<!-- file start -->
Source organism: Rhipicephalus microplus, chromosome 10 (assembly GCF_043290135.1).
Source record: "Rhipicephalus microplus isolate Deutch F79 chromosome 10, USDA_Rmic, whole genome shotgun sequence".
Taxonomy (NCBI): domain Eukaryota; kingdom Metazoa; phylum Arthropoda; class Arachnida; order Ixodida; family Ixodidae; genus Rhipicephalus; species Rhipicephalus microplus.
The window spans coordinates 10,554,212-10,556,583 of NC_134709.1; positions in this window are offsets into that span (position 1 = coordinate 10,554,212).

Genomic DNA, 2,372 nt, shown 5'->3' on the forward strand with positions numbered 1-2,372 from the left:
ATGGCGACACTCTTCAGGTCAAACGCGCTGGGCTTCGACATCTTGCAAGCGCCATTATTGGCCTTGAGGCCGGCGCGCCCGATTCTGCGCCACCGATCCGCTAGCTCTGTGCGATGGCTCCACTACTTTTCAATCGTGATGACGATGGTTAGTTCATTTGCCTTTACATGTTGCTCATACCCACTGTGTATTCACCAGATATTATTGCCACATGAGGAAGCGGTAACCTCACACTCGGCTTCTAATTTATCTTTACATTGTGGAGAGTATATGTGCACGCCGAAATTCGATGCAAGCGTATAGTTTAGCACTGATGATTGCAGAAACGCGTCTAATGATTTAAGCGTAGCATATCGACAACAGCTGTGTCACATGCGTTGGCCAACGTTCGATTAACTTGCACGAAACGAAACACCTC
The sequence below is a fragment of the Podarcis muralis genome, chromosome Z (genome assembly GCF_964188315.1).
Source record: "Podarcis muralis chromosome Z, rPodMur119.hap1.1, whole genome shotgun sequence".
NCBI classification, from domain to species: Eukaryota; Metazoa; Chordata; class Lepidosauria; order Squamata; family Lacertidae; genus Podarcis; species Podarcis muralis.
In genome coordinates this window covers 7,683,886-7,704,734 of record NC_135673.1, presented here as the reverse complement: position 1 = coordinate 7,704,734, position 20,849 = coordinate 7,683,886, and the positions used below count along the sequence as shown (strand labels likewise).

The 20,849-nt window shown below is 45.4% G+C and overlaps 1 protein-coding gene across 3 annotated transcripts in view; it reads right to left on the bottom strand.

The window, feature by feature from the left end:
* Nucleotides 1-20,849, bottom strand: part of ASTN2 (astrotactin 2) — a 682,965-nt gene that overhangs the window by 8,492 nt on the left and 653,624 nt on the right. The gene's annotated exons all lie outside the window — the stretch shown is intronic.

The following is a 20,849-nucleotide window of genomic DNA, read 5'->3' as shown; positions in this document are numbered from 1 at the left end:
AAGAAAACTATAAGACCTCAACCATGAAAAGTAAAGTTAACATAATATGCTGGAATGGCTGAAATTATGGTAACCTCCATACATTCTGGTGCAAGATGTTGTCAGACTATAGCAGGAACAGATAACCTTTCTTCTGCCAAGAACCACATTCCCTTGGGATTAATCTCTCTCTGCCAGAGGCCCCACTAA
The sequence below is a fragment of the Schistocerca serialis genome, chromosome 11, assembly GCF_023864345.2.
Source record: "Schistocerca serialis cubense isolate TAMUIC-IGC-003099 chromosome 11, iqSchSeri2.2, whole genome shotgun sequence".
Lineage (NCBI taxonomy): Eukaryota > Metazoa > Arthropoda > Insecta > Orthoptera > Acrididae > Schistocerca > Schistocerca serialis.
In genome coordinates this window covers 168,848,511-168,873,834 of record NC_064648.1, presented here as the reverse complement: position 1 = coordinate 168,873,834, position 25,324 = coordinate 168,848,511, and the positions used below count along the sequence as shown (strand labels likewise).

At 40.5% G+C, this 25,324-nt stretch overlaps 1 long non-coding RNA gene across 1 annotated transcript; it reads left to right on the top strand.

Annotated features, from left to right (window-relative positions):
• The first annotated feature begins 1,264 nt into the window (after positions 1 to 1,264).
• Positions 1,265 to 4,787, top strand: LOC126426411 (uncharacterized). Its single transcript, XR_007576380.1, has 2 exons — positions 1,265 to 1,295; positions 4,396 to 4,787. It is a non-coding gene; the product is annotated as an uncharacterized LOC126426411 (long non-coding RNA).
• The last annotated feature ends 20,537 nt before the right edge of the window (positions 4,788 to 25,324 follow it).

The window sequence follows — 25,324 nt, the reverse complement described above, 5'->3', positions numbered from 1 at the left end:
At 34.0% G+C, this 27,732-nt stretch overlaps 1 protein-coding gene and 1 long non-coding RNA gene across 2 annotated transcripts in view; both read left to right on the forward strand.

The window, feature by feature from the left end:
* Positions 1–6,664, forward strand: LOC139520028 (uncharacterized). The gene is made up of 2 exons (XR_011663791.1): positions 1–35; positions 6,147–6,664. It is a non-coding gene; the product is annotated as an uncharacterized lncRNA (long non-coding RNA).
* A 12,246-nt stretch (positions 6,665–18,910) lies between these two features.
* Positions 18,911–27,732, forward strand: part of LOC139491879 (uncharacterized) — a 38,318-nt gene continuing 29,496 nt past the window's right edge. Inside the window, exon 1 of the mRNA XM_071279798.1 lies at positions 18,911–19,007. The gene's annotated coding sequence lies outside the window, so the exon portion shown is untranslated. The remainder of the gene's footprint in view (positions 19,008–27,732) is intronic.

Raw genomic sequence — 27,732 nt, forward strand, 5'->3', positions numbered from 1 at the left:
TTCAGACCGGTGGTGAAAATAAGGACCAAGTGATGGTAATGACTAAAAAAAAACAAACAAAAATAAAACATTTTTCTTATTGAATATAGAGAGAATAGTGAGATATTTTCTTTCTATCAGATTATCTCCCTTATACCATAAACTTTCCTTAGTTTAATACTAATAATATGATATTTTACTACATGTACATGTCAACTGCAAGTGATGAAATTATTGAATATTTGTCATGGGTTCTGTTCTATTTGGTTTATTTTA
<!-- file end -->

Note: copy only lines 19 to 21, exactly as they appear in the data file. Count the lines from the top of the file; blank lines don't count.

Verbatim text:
In genome coordinates this window covers 168,848,511-168,873,834 of record NC_064648.1, presented here as the reverse complement: position 1 = coordinate 168,873,834, position 25,324 = coordinate 168,848,511, and the positions used below count along the sequence as shown (strand labels likewise).

At 40.5% G+C, this 25,324-nt stretch overlaps 1 long non-coding RNA gene across 1 annotated transcript; it reads left to right on the top strand.

Annotated features, from left to right (window-relative positions):